Generational Healing: Letting Go of our Ancestors’ Past Traumas

Several scientific studies within the last few years suggest that trauma may be passed down in our DNA from generation to generation, and the youngest generation doesn’t even have to experience a traumatic event to feel the effect. They may feel it in their body, their relationships or their personality. Much of the time we make choices, good or bad, based on our past experiences. If this research is proven over time to be true, what if we are making decisions based on a past traumatic experience that we ourselves did not personally go through?

It’s common for us to beat ourselves up and shame ourselves for having anything other than “optimal emotions”. We want to or think we should only be good, or happy or polite all of the time. The truth is, that is not realistic, healthy or balanced. Healing happens when the pain, grief, despair, fear and shame that resided in our ancestors that has now been passed down to us is addressed. We have to realize that also inside of us resides love, life, light, grace, peace, strength, wisdom, courage and beauty. Why do we make this an either-or battle?  We need to integrate the light forces with the dark emotions.

It can help to realize that these dark emotions most likely came from our ancestors, including people we have never met, as well as from our own childhood experiences and possible traumas we may not even remember. All of these experiences become compounded and we adapt for good or for bad and integrate them into our lives simply to survive. How do we know what is ours and what belonged to them? How do we “give them back” to our ancestors?

Let’s take a look at a typical scenario of family systems dynamics being unconsciously transmitted through three generations.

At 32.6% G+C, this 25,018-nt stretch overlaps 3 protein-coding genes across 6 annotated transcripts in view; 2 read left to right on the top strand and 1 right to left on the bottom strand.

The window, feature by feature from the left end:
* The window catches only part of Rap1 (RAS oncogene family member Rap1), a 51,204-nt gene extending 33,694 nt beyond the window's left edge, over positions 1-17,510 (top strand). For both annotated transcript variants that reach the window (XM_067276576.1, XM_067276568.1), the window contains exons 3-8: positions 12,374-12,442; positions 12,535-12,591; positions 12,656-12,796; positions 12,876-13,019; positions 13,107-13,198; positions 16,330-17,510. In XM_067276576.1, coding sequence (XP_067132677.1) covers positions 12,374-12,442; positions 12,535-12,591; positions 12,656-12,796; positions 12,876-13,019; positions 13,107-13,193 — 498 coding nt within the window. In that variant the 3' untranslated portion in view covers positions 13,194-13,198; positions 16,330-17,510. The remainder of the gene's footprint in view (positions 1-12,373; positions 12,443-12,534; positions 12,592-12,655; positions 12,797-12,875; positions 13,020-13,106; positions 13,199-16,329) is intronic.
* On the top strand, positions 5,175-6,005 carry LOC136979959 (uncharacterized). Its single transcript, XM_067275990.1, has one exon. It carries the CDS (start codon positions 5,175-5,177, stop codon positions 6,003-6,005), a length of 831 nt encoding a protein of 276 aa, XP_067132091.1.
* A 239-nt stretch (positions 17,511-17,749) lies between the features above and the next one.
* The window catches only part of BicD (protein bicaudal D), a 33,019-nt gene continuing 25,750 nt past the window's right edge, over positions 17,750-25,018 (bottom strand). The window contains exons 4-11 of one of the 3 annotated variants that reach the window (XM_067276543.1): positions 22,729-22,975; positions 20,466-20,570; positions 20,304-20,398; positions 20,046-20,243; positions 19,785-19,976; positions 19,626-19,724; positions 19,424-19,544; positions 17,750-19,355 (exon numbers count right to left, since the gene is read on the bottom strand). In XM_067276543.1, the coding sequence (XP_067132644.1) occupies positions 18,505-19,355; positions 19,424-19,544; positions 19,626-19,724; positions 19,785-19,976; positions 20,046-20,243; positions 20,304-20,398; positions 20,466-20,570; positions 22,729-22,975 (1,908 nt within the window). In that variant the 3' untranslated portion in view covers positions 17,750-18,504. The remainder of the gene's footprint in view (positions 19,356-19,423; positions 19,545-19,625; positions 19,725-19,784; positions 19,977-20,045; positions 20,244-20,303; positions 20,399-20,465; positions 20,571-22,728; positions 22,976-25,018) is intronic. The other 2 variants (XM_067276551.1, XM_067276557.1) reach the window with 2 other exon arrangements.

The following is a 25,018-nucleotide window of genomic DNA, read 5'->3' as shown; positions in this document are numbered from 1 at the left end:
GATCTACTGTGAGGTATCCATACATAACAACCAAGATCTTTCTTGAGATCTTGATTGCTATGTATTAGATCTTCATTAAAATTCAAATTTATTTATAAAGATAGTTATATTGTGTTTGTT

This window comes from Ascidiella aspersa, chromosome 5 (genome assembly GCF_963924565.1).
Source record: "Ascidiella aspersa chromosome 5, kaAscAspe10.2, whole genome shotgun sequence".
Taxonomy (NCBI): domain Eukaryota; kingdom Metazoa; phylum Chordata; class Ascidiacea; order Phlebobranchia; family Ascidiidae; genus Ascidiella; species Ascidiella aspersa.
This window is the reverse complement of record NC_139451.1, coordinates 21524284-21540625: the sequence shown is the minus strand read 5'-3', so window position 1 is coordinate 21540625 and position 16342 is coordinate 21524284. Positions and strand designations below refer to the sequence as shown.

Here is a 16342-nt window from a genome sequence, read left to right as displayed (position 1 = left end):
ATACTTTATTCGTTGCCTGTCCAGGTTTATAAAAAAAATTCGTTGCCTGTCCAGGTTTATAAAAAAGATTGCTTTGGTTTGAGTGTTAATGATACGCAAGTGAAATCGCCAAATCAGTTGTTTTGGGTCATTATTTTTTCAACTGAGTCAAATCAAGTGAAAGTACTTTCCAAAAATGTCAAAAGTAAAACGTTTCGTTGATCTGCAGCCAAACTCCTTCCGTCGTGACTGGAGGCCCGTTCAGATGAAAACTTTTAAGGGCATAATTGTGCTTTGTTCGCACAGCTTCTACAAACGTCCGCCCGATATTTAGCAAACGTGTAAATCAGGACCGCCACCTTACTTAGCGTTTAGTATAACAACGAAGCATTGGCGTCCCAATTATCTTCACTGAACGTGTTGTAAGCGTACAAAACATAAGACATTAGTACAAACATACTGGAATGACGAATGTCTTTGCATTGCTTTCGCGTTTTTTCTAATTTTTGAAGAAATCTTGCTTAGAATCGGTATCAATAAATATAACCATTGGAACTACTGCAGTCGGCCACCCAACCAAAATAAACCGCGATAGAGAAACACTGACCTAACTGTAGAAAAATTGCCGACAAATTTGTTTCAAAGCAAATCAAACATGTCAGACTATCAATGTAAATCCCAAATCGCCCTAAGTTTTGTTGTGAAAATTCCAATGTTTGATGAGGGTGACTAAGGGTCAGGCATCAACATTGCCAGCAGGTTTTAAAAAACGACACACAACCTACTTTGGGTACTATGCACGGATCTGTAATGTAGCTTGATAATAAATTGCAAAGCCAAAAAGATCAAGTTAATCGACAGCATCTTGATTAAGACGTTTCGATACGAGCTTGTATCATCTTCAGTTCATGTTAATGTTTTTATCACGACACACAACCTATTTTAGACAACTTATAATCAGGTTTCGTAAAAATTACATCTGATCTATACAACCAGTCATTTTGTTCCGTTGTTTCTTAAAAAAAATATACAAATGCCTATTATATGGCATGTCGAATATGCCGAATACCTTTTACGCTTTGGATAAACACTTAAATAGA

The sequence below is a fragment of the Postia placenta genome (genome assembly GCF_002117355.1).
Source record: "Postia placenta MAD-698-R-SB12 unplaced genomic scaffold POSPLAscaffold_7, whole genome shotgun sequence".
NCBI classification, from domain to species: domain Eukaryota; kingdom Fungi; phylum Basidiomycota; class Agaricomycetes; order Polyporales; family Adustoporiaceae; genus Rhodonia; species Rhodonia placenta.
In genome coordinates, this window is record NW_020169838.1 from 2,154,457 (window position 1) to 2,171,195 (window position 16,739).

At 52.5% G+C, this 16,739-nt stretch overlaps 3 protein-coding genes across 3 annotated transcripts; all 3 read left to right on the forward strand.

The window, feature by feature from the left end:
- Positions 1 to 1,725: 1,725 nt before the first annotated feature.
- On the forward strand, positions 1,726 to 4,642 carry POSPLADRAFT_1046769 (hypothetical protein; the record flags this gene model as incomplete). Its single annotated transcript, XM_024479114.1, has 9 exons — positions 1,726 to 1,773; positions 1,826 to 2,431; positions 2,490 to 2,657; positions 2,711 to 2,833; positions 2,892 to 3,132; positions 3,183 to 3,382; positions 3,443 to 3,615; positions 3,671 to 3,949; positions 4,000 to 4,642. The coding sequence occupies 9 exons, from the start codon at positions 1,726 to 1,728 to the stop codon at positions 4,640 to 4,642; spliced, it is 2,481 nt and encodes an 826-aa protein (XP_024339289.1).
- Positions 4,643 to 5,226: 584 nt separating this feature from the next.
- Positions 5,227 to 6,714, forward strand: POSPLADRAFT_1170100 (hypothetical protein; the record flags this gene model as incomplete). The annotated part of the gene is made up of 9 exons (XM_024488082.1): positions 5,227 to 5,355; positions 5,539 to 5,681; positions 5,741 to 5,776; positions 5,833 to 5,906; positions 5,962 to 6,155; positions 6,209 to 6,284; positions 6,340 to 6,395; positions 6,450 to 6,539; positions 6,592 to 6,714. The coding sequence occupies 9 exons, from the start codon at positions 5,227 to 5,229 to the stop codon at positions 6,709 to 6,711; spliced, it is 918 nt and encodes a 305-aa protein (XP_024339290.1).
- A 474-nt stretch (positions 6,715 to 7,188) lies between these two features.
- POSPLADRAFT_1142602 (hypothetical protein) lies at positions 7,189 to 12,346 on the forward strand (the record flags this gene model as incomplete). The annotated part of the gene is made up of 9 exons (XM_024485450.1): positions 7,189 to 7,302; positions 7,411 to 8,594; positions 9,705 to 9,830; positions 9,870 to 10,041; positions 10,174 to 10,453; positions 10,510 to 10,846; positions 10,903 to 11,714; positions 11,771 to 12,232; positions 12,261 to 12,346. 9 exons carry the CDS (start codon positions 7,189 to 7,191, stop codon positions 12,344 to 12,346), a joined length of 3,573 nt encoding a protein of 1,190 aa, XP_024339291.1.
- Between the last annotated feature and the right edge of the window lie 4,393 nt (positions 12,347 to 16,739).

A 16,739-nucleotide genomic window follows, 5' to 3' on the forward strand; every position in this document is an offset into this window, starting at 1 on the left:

There is an adage in family therapy that states, in simplified terms: 1) what the grandparents experienced, 2) the children will feel and, 3) the grandchildren will act out (behave in certain ways that are loyal to their grandparents).

  1. Grandparents experience: A grandmother, Nancy, is repeatedly physically abused by her husband and eventually leaves him to raise her children on her own.
  2. Children feel: Her children did not witness the domestic violence and were so young when they left that they don’t remember living with their father. Nancy’s youngest child, Mary, experiences emotional energy from the domestic violence dynamics between her mother (Nancy) and her father, which flows into and incubates inside Mary.Mary grows up, gets married to a kind, loving man who is not at all abusive but is a “workaholic,” and has one child, Lisa (Nancy’s granddaughter). Lisa grows up feeling loved and secure due to Mary’s dedication to being a strong, loving mother. Lisa feels less secure with her father due to his working so much, but also she never sees her mother and father engage as a loving husband and wife with each other; they are cordial, but distant. It is clear that Mary becomes a fierce mother who takes charge if she believes Lisa’s father is wrong in his interactions with Lisa.
  3. Grandchildren act out: Lisa grows up and is now unhappily married to her husband. She has three children under 5 years old. Lisa is the grandchild in this scenario—who may now “act out” unresolved trauma from her grandmother. How?Remember the feelings that were incubating inside of Mary all these years? The research points to genetics being affected by the domestic violence trauma Nancy experienced and now Lisa is potentially going to repeat. The actual behavior of domestic violence does not have to repeat from Lisa’s husband to Lisa, but the feelings (incubating inside of her mother and experienced by her grandmother) associated with the domestic violence are repeated. These feelings are being repeated subtly now between Lisa and her husband, as indicated in her stating she is “unhappily married”. What can Lisa do?